"In VUCA, you're making things up as you go along. We tell people not to wait for everything to be 100% perfect and don't make the simple complex. Go with your gut and your best professional instinct," she adds.
As an IT leader in a VUCA world, Clement-Holmes says her totem is a chameleon, the lizard whose eyes can rotate and focus separately to observe two different objects simultaneously. This is because IT must pivot between long-term growth and short-term efficiency gains, "regardless of VUCA," she says.
"At P&G, we have to increase revenue by billions every single year, and we've had our share of headwinds like commodity costs, the global recession and economic instability in Europe. There are a lot of levels of uncertainty, and it will never go back to the way it was," she says. "The pace of change is also different. Before, the windows were wider and longer and you had more time."
At the same time, IT must aggressively drive cost savings and productivity improvement. That means much shorter planning cycles and a need to continually reinvent the IT organization.
"Predicting what the business will be five years out is not realistic," she says. "Five years is forever. IT years are like dog years."
Two years ago, P&G created an incubator organization called FLOW, which Clement-Holmes describes as "a kind of special forces to quickly address really wicked business problems with dedicated full-time staffers with the right skills."
In a FLOW initiative at the 2010 Winter Olympics in Vancouver, members of the team quickly set up a P&G-sponsored house where Olympians could visit with family members. "They needed to have it up and running in two weeks," she recalls. "With FLOW, we can staff a project with the right staff with the right skills in less than two days."
She likens the group to a medical triage unit. "They assess what you need and get you going out the door to the right place. But if they need to do surgery on the spot, they can do that, too." Every year, 20% of FLOW team members are transitioned out of the unit "so we have more people with a mindset of agility," she says.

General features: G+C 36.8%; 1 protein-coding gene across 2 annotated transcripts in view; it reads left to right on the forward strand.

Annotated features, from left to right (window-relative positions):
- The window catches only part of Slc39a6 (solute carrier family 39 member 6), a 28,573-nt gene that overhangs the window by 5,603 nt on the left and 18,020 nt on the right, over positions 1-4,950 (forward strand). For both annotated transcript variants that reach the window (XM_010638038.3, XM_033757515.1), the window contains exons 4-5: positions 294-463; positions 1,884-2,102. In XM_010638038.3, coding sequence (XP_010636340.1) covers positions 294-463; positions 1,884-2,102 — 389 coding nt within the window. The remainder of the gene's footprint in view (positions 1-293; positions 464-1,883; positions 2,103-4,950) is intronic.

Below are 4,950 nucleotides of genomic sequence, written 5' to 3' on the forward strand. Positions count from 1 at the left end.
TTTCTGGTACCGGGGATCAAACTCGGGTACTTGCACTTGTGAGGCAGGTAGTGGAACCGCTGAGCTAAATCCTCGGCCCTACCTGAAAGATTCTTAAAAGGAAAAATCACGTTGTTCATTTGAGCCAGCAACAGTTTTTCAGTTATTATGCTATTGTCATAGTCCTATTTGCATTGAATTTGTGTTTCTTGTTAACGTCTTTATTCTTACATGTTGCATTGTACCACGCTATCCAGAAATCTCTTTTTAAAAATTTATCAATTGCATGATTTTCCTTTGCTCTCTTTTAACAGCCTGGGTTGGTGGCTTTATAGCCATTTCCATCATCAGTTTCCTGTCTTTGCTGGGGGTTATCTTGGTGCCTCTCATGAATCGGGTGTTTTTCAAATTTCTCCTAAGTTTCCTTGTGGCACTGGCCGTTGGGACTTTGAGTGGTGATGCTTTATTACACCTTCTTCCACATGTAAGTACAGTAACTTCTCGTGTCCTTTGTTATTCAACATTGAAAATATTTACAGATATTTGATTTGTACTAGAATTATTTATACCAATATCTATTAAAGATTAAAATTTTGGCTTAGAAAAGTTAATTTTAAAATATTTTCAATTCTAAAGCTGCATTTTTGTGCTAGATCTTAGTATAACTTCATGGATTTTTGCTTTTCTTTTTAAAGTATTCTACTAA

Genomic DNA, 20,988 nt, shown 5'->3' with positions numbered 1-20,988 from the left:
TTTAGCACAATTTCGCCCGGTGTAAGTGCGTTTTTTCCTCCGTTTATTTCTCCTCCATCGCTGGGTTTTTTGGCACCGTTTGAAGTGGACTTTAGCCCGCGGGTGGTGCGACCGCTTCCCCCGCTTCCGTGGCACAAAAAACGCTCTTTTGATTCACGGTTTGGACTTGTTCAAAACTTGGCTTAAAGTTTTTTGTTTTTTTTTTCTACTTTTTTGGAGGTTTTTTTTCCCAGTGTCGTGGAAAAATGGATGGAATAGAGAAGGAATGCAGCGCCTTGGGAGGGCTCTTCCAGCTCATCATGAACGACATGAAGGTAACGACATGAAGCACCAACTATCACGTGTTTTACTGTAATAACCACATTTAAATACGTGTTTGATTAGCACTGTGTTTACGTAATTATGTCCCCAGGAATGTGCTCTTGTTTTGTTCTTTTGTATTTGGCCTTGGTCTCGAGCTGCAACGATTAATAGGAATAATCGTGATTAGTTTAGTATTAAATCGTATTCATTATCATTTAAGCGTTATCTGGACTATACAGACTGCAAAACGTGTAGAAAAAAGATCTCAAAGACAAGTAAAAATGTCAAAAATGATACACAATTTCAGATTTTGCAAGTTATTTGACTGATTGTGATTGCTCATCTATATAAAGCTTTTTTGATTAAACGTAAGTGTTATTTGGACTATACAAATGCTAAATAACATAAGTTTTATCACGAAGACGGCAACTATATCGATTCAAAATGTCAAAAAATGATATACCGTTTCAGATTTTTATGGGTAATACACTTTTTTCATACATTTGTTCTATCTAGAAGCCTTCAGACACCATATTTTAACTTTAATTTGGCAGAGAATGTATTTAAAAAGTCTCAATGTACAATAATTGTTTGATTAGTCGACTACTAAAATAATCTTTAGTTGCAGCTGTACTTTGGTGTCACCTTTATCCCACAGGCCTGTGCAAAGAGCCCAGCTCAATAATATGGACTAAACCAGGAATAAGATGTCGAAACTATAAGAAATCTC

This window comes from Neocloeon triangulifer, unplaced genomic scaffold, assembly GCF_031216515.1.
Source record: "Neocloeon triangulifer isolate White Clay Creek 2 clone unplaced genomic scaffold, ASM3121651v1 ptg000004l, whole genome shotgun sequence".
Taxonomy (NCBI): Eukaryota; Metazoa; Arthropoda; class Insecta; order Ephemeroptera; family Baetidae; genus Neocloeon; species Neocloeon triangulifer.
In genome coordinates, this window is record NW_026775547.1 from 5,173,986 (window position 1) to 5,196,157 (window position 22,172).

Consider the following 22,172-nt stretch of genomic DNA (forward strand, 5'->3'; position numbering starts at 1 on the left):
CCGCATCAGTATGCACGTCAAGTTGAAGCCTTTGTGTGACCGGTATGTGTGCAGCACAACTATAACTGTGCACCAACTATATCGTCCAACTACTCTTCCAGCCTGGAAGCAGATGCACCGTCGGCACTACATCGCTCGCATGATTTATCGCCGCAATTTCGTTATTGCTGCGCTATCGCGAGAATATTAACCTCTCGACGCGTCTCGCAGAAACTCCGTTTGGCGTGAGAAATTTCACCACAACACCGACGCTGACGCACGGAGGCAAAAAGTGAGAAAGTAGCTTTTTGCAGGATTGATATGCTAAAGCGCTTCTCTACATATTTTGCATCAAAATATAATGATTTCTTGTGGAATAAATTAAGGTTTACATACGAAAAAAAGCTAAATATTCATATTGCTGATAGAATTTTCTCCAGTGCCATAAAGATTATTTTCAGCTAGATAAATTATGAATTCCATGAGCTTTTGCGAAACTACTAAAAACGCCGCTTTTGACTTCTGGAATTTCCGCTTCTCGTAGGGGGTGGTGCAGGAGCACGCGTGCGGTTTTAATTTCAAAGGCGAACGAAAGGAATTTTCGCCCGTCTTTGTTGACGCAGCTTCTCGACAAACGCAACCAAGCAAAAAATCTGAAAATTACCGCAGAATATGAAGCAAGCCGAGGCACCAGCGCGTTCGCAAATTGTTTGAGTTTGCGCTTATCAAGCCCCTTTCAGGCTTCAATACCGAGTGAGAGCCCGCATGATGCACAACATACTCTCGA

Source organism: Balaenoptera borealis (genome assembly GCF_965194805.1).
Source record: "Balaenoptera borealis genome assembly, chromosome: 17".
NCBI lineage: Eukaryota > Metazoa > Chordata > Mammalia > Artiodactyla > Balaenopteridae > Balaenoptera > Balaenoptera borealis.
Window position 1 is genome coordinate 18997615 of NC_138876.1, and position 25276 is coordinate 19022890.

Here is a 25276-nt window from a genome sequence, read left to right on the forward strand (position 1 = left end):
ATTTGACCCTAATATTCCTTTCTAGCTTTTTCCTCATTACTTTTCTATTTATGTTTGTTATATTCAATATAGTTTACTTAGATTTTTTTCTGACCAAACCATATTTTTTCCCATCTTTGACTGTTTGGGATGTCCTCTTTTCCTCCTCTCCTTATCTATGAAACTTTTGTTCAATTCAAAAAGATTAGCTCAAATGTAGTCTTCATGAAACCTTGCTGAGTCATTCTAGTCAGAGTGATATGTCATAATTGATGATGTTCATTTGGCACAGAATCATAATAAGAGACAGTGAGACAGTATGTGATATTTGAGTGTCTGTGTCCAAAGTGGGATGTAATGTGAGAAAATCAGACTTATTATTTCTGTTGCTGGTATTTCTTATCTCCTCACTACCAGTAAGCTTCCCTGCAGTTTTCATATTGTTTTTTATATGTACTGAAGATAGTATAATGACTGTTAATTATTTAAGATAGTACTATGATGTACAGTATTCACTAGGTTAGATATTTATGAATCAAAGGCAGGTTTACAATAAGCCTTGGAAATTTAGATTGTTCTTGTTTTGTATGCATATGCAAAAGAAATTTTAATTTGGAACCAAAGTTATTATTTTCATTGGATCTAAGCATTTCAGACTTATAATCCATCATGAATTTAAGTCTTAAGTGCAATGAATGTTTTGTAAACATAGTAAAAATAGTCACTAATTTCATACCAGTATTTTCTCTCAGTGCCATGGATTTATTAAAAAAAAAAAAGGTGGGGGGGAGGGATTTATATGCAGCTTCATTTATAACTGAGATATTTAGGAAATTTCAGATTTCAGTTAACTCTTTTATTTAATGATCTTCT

4. Lighten up
At Pearson PLC, a London-based company that offers education services worldwide, globalization and a seemingly insatiable consumer appetite for online learning are driving VUCA to new levels.
"One of the biggest shifts has been from a local to a global focus," says Pearson CTO Graham Calder. For example, with demand for English language training skyrocketing, particularly in Brazil and China, he says, "We're teaching English in a consistent way on a global scale."
The new and growing demand has prompted a seismic shift in IT strategy and technology investments, from on-premises enterprise systems to cloud-based and consumer technologies.
"We put consumer technology at the heart of our technology strategy and made the decision to embrace cloud knowing that it can mean compliance challenges," Calder says. This kind of "asset-light" computing infrastructure enables Pearson to expand quickly into new markets. An added benefit is the ability to "fail fast" and move on quickly, because the technologies are cheaper and easier to drop when something isn't working out.
In comparison, when there's a big financial investment that would have to be written off if a project were canceled, "it makes people continue longer down the path than they should," says Calder. The cloud, he says, "enables a fail-fast culture because it's asset-light. You can quickly figure out whether it has legs, and if it does, build it out."
While building a new messaging collaboration platform, for example, Calder's team made several midstream course changes.